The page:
My children are NOT good in the car. Ever since my son was a baby, he could never handle more then 2 hours in the car-seat before he wanted out. So when we were planning a weekend trip to Legoland that included 16 hours in the car (not counting stops), I knew I needed to be prepared. I expected the worst, but at the end of the weekend, my kids did the whole trip (which turned into 18 due to traffic and weather) with relative ease. I thought I’d take my one success and translate it into tips that will hopefully help your upcoming adventure.
We Talked About It, A LOT: My son doesn’t do well with transitions or change, so talking about what was going to happen really helped. They knew exactly how many hours we were going to be in the car, when we were driving, how often we’d stop, what activities would be available. So when we went on our trip, there were no surprises.
Lots of Food: Some people are opposed to eating in the car, but we are the type of family that has goldfish ground into our seats. For the trip, each kid was given 1 gallon sized zip lock bag full of fun snack food they don’t normally get. We had granola bars, fig bars, fruit snacks, Ritz Cheese Crackers, some clementine, and applesauce sachets. The kids love getting different food, and it was a way to keep them happy and made sure hunger wasn’t a reason for their grouchiness. For the adults we had Trail Mix, Granola bars, and mini Oreos (hey, it’s a road trip, have to have some fun treats), to keep us happy on the road.
Full Water Bottles: We took 4 large water bottles from home and filled it up before we left so everyone had one. We refilled at each stop to make sure that everyone stayed well hydrated. It did however mean that we took more breaks.
Pack Activities: My kids love activity books, sticker books, coloring or drawing, and reading. We didn’t really bring toys because it’s a little difficult for them to play with them and stay in their car seats. Also I didn’t want to be constantly reaching back and picking up toys that fell on the floor.
Have The Electronics but Ration Them: This one was key. Once my son gets his tablet, he gets sucked in and refuses to give it up. They don’t often get them, but we thought a long trip like this was a good exception. We usually allowed it in 1 to 2 hour increments between stops. This made sure they weren’t totally sucked in, and they didn’t drain the battery down to nothing.
Audio Books: The public library is a wonderful thing. I went to the library a day before and picked up a number of audio books from the juvenile literature section. We listened to Charlotte’s Web, Judy Moody, Ramona the Pest, and Mrs. Peregrine’s Home for Peculiar Children. My kids are at that great age where they can now listen to a story, follow simpler story lines for longer periods of time. My son reads chapter books and my daughter can now listen to one over a few nights. So this was a great way to have them in the car, off the electronics, but still engaged and entertained.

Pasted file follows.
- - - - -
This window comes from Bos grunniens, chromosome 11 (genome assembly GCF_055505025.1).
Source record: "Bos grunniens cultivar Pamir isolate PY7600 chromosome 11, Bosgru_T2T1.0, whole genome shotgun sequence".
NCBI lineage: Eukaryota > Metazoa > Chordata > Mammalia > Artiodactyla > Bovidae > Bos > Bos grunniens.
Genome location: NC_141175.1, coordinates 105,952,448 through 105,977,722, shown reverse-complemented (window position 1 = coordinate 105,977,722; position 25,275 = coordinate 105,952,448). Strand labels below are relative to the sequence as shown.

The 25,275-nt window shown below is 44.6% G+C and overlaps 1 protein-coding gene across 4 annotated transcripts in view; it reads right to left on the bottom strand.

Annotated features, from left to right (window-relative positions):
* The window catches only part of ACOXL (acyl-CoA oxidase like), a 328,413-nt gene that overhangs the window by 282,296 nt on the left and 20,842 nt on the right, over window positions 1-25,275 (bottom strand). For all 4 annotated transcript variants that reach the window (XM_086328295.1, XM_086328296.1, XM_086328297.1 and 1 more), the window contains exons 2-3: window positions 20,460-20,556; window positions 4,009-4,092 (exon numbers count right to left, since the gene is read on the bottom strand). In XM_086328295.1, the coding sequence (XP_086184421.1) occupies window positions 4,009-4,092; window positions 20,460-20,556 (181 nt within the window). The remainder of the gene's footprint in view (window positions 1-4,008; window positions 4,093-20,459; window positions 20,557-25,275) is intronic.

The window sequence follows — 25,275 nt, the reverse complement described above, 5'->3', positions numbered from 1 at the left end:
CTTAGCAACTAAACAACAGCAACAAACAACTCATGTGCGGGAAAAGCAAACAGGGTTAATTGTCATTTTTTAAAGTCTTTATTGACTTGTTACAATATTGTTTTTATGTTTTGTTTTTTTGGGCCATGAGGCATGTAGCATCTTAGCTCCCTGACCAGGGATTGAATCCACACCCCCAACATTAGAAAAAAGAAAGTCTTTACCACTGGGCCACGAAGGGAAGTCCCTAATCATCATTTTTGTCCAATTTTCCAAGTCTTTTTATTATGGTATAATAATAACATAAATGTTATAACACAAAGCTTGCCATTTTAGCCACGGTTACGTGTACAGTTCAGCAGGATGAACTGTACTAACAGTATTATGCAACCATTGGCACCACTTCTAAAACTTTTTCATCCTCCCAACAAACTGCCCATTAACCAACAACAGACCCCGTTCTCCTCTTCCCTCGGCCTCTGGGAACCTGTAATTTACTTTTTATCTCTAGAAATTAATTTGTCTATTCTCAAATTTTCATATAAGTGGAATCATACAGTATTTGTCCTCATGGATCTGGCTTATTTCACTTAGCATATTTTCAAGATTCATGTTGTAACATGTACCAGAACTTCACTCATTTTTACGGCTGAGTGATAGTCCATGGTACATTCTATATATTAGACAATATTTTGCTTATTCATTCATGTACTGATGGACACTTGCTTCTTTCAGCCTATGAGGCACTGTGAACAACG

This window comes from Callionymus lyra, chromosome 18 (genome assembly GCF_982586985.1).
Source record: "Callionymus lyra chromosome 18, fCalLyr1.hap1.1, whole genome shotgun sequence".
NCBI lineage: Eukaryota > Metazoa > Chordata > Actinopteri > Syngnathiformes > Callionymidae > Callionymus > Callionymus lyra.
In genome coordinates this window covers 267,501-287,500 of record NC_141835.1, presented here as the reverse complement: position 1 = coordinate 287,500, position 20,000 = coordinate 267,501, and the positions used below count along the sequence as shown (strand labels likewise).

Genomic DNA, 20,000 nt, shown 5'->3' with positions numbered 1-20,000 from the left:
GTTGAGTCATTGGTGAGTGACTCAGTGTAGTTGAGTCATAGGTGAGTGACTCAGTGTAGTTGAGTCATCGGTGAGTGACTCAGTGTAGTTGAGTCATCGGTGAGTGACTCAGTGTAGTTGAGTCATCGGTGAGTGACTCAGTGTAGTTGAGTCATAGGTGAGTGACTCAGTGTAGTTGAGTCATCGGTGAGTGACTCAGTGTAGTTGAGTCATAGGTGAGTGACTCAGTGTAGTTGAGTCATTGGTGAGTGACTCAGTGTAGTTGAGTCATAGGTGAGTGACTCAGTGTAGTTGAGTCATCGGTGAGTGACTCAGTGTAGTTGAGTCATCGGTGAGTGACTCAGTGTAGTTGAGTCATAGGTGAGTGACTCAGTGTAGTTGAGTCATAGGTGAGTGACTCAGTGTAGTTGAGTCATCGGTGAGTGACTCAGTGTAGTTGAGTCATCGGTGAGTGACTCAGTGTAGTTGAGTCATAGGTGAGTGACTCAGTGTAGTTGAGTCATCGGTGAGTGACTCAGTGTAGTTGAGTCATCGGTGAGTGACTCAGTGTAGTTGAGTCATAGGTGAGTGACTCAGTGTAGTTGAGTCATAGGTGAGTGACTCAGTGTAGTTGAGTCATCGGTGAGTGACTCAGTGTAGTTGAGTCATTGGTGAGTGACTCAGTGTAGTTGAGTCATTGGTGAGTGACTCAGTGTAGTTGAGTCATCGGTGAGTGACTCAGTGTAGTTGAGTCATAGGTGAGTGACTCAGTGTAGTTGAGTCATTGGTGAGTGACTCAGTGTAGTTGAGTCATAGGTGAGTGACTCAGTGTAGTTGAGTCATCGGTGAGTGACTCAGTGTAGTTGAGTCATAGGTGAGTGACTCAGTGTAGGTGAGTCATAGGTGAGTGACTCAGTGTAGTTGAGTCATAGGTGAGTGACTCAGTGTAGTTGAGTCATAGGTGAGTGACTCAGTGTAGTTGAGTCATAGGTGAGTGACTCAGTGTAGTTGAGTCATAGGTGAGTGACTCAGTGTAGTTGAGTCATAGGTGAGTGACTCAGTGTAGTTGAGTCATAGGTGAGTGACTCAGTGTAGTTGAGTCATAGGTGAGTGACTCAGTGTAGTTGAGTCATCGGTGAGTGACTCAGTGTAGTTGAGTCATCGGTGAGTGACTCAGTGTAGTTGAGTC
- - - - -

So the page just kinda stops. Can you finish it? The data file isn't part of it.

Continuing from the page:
Movies: My fantastic cousin lent us her car DVD player that came with two screens that attached to the head rest. If that is an option for you, it’s a fantastic one. We used this one when it got dark, and they could no longer read, color, etc.
Road Trip Games: We ended up not using this, but I did have in my arsenal a few road trip games. Classics are “I Spy” and the License Plate Game.
Plan Around Sleep Schedules: If you still have a napper, make sure to plan your trip so you are leaving a stop right as nap is supposed to start. This gives you a good 2 to 3 hour stretch. Also, if you’re up for it, driving after dinner and late or through the night lets your kids sleep longer stretches. We had PJs with us, and the kids changed into them after dinner each night we were on the road. This made it easier to just put them to bed once we got to our location.
Plan Stops: Breakfast, Lunch, Dinner and Coffee are obvious ones. But sometimes you need more than that. Look at your route ahead of time. Is there a McDonalds with a play area on the way? Any good playgrounds or interesting sights off the road? Have a friend you haven’t seen in a while you can swing by and visit? Stops help make the trip easier, and let’s everyone get out and stretch their legs and run off some energy.
Give Your Kids Some Choice: We had dinner on the road two nights, so each kid got a night to pick dinner, wherever they wanted. My kids picked out what snacks they had, what movies they watched. The more choice you give them, the more you allow them to help with the planning, the more they are engaged and invested in the process. And the more likely they will enjoy being on the road.
After a combined total of 18 hours in the car, with the last two hours being in torrential downpour, we arrived safely home with two children who had uttered few complaints the entire trip fast asleep. They even requested we continue listening to some audio books on our drive to school in the morning. It was rousing success and I’m confident we can use this to build on more road trips in the future.
What are some tips or tricks you use to keep the littles happy during long road trips?
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